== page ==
Brett Yamaguchi, the Golden State Warriors’ entertainment orchestrator


Brett Yamaguchi. photo by Scott Nakajima/Nakajima Photography

Brett Yamaguchi. photo by Scott Nakajima/Nakajima Photography
Brett Yamaguchi. photo by Scott Nakajima/Nakajima Photography

OAKLAND, Calif. — Few sports fans would refute that the Golden State Warriors have been one of the most entertaining teams in all of professional sports this season. From their furious pace and lightning quick ball movement to Stephen Curry draining shots from otherworldly distances, the entertainment value of Warriors games has been compared to the Showtime Lakers of the ‘80s and the dynastic Chicago Bulls teams of the ‘90s. But what most fans don’t know is that in the middle of this entertainment juggernaut is a 5-foot-10 Japanese American who hasn’t put on a basketball jersey since high school.

A self-described 3.5-generation Japanese American, Brett Yamaguchi is the entertainment orchestrator at every Golden State Warriors home game at Oracle Arena. For 19 seasons, Yamaguchi has played a role in whipping nearly 20,000 Warriors fans into a frenzy before and during every home game. However, he’s quick to point out that, “The players on the court are the main attraction.” Nevertheless, it’s Yamaguchi’s job to make sure every fan who attends a Warriors home game is not just entertained by the game, but becomes part of the experience.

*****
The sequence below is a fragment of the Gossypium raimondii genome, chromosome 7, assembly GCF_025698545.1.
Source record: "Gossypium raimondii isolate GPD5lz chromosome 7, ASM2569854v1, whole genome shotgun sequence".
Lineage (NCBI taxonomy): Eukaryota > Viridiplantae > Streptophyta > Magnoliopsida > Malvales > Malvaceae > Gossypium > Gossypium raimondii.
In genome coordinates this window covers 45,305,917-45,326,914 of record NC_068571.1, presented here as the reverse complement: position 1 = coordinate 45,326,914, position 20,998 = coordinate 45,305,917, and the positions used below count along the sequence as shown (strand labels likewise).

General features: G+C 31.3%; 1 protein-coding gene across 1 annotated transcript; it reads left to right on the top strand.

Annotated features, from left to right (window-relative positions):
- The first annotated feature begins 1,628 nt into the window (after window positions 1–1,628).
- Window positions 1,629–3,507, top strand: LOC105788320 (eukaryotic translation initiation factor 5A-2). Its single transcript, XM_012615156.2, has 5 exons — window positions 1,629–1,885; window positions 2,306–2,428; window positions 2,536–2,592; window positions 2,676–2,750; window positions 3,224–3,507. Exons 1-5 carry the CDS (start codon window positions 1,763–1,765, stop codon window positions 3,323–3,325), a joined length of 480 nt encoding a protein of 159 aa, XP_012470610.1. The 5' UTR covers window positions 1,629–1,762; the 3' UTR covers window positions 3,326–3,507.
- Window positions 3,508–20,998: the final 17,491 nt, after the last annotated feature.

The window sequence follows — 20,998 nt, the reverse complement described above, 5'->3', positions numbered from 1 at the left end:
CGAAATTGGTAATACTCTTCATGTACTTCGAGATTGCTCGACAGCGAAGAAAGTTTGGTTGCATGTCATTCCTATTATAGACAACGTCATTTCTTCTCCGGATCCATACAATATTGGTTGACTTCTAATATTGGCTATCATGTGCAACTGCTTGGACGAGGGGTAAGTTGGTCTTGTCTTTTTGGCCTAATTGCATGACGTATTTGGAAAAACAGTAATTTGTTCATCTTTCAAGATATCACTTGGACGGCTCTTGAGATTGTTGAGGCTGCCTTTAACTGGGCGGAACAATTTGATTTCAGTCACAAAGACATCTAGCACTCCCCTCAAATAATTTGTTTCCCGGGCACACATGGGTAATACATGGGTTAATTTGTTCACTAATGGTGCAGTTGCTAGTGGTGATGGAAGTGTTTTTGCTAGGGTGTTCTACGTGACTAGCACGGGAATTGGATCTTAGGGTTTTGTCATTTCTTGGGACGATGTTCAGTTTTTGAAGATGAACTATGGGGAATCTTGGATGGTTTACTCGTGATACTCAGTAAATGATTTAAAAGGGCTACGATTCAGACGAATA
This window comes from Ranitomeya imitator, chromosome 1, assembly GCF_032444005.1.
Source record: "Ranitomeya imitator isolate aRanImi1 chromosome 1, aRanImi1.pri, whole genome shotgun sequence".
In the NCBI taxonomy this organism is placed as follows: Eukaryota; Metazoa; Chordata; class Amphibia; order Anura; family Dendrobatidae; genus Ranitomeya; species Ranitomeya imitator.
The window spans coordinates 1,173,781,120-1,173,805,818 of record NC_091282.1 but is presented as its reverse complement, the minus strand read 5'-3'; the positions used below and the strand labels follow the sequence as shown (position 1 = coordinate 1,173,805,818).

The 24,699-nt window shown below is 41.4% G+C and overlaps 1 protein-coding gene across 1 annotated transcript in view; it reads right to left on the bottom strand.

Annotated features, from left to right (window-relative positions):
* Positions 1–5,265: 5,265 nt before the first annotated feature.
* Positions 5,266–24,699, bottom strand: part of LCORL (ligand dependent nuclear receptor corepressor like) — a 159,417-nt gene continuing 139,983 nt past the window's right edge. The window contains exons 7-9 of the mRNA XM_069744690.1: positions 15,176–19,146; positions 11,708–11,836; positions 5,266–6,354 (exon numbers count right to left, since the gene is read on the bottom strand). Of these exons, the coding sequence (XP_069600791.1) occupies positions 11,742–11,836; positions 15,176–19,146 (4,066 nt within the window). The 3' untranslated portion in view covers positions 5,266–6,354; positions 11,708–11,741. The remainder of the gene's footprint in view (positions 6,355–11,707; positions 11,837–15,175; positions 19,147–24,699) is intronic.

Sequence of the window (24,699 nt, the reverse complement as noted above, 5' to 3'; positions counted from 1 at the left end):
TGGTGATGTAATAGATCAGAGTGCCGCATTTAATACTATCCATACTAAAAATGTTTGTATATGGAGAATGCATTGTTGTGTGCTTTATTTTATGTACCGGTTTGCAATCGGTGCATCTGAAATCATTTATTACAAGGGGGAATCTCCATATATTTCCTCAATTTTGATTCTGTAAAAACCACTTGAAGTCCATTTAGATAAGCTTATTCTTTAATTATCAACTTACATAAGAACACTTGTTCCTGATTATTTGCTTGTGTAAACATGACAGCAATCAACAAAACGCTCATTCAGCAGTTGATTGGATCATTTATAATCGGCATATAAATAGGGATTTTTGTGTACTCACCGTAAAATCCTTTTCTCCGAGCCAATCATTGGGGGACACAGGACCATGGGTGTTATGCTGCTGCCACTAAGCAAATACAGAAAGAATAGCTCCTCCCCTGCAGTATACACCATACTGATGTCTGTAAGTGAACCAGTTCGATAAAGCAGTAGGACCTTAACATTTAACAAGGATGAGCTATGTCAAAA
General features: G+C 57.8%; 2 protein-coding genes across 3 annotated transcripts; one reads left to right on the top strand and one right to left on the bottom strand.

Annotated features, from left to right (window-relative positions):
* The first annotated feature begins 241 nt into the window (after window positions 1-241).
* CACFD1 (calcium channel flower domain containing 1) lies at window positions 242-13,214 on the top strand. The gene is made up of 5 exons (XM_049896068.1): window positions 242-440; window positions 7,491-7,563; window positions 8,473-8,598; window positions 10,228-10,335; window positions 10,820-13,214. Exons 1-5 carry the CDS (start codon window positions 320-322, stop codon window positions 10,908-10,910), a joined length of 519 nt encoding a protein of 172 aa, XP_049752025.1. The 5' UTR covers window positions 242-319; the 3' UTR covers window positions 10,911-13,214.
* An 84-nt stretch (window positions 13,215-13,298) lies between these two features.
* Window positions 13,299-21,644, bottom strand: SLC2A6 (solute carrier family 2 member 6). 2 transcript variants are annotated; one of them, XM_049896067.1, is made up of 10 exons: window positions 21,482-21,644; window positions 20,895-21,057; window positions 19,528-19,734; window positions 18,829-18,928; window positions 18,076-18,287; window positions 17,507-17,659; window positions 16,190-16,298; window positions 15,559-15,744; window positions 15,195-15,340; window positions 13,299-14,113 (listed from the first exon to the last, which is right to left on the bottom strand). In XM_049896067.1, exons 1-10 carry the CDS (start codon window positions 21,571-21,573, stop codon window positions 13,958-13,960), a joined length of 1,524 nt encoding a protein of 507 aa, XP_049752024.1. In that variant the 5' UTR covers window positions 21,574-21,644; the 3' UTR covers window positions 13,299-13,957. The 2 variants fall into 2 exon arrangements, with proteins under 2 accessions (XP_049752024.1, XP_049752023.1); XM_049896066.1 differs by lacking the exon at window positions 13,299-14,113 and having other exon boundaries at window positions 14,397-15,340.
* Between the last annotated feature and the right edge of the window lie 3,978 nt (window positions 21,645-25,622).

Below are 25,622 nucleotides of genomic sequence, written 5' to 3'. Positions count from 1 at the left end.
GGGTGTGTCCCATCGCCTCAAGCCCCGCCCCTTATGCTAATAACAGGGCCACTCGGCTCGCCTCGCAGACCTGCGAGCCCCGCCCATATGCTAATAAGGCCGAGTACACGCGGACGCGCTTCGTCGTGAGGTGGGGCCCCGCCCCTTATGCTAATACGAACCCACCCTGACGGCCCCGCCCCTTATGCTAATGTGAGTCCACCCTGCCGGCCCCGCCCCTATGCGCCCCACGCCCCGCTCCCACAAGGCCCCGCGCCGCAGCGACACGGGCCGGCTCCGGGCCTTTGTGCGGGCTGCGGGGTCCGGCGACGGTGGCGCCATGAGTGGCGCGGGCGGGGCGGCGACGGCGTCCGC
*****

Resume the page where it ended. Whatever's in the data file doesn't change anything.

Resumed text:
Yamaguchi’s official title is director of game operations, a position he’s occupied for the last nine years. In that role, he oversees and directs all of the on-court promotions and entertainment during Warriors games. At every home game, you can see him sitting at center court next to the public address announcer, directing a myriad of functions to keep the fans engaged and revved up during the Warriors’ record-setting campaign. Synchronizing the lights and sound effects, queuing up video on the Jumbotron, and directing traffic for the Warriors Dance Team and other on-court performers are a few of the dizzying list of things that Yamaguchi juggles during every game.